On almost all of the measures, the group of performance improvement leaders started out below average, sometimes well below, and overtook their peers to end up above average. For example, while operating profits for all hospitals drifted up slightly over five years, from about 4% to a little bit over, the performance improvement leaders started out at less than 1% and boosted operating profit margins to nearly 7%. A standardized index of patient safety shows all hospitals improving a little bit: as a whole, hospitals registered a decrease in the index from 1.02 to 0.95 over five years (a downward trend is good). The performance improvement leaders, on the other hand, started at 1.09 and ended up at 0.88.
But because there’s more room for improvement when performance is far below average, it’s all the more impressive when a top-performing hospital also improves dramatically, and such hospitals raise the bar for everyone. A 100 Top Hospitals facility that’s also a Performance Improvement Leader probably has a management that’s both committed to performance improvement and tenacious about sticking to its goals, Chenoweth says. And indeed, the hospitals interviewed for this story have explicit goals in place to bring their performance up to high levels on common measures, and keep it there.
Another hospital on both lists, Providence Everett (Wash.) Medical Center, is striving to be in the 90th percentile on all its core measures simultaneously, says David Brooks, the facility’s chief executive officer. The 353-bed hospital is in the midst of a 10-year, $750 million expansion. It’s the single largest project in the history of the parent system, 25-hospital Providence Health & Services, Seattle, and Providence Everett needs to justify the investment by continued sterling performance, Brooks says. “There’s nothing like having a prize, and the need to earn it, to motivate us.”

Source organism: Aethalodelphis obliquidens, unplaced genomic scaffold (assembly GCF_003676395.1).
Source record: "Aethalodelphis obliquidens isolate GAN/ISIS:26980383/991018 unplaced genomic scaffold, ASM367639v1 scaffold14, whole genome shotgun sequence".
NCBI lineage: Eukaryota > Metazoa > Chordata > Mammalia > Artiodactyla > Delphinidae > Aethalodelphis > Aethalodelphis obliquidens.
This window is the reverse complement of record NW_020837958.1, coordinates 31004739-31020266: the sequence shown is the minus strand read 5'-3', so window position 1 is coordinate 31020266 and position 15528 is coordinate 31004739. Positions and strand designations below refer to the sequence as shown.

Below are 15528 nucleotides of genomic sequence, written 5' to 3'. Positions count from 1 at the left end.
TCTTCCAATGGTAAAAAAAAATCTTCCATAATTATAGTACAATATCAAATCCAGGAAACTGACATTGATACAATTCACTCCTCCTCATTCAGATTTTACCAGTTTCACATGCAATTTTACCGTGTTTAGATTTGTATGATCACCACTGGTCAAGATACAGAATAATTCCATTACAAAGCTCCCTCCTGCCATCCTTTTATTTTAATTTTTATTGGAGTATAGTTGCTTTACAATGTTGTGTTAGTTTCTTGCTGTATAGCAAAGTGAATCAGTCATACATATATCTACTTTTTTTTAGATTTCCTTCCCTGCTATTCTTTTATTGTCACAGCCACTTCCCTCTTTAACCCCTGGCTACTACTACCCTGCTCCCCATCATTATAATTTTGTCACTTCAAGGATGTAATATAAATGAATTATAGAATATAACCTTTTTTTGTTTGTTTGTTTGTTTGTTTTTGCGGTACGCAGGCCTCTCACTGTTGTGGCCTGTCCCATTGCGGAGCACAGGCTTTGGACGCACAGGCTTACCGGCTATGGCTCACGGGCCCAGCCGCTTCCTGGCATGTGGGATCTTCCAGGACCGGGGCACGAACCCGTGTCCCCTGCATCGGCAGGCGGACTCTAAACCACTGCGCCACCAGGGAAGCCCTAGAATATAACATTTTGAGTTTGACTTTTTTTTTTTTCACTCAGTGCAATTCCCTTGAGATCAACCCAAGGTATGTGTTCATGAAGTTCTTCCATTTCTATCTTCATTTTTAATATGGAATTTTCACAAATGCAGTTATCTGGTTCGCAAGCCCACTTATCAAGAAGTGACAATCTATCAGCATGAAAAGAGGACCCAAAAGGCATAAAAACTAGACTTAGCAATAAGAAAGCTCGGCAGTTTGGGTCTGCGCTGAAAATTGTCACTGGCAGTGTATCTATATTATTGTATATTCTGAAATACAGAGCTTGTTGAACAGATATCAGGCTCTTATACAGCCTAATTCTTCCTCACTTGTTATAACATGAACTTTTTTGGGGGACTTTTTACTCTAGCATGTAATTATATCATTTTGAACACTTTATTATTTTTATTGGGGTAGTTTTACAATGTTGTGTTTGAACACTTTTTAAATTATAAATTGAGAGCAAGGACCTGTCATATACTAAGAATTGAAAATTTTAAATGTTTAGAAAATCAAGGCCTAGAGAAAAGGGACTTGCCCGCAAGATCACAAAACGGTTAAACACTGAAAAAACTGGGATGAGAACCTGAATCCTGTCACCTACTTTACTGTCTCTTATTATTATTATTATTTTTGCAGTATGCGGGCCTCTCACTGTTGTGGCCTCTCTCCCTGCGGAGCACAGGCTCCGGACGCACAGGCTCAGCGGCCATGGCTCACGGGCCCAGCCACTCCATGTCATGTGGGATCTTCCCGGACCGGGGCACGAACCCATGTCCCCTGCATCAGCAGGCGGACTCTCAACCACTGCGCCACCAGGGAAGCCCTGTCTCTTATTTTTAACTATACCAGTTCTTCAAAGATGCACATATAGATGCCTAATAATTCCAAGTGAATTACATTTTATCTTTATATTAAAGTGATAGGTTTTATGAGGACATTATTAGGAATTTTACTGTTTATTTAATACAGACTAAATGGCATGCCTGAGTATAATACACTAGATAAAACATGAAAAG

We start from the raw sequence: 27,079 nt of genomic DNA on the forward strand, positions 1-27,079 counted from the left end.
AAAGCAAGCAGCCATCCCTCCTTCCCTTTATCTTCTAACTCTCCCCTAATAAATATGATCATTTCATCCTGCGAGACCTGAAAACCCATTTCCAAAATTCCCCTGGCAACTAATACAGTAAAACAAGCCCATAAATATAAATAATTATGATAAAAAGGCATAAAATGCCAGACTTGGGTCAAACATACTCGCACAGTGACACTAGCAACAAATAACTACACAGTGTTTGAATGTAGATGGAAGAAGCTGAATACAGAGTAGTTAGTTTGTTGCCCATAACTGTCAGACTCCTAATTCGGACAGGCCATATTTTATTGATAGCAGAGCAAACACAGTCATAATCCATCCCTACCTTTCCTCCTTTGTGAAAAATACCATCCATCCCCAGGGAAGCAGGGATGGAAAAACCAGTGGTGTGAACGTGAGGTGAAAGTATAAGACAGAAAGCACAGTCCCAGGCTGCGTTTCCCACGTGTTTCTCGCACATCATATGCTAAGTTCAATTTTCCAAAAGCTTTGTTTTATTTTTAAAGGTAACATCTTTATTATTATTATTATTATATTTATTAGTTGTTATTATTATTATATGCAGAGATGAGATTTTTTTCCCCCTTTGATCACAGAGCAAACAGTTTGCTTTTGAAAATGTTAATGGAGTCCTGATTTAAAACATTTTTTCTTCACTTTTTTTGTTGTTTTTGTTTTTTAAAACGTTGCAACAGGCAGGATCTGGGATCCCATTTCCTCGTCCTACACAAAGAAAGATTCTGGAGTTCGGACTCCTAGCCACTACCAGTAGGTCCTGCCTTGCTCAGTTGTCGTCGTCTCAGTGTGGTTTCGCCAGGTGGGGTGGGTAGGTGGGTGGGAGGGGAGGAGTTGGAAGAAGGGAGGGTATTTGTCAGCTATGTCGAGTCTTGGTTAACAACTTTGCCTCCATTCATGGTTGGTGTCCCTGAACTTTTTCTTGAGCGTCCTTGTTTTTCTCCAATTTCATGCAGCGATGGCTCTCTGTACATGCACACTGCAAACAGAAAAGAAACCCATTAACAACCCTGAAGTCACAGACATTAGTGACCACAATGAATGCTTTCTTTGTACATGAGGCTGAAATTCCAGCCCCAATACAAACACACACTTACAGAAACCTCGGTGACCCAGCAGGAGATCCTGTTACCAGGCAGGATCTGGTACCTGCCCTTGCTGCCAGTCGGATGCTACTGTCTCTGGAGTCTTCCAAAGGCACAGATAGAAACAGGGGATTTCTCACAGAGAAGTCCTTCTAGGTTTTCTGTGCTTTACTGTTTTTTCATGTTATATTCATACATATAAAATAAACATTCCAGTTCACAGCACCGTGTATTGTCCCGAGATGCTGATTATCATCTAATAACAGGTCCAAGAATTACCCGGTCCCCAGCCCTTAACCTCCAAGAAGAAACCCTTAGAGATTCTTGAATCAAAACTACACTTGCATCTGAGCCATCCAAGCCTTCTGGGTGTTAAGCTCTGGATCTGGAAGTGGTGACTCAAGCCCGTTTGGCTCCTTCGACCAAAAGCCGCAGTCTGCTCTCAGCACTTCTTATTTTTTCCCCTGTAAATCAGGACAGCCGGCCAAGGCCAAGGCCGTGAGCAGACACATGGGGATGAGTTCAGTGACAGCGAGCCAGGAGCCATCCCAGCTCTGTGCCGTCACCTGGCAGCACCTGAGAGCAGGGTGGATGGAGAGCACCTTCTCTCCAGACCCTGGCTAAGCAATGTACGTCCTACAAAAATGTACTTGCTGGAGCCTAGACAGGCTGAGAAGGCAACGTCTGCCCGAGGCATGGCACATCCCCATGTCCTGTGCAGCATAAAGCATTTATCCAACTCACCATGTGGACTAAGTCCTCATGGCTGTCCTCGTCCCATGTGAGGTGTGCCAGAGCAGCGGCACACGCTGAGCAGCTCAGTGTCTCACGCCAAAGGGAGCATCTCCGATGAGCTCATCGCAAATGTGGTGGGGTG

There’s no room to relax, as Providence Everett found out recently. It has been a historical top-performer on how quickly it moves heart patients from the emergency department to the catheterization laboratory and gets their blocked vessels open. “All hospitals are measuring that now,” Brooks says. “Our raw scores didn’t change, but we looked up one day to find we had dropped down to about average. Everyone else was getting better.” A multidisciplinary team was quickly convened to diagnose areas for improvement, and the hospital brought its scores back into the top quartile within six months.
Vanderbilt adopted a balanced score card three years ago that focused on all aspects of the organization, so that one area wouldn’t improve at the expense of another. CMO Pinson’s bailiwick is quality and service, and he compiled a matrix of more than 100 indicators that at least one outside group, and sometimes many different ones, use to measure performance. He put the most emphasis on common measures such as observed-to-expected mortality and adverse drug events, but set a goal of being in the 90th percentile on all of them within three years. Currently he estimates that 85% of the indicators are at the 90th percentile or above, and the hospital has beaten its mortality-rate goals for three years running.
“There are two 747 planeloads worth of people going home from this hospital each year that wouldn’t have gone home without these efforts,” he says. But he’s not complacent. His list of quality targets changes regularly as certain goals are met. And he looks forward to seeing all hospitals get better.
“The very best of us are only half as good as we really ought to be,” Pinson says. “The exciting thing is to get way out in front, so that people talk about healthcare like they talk about other industries that are really great.”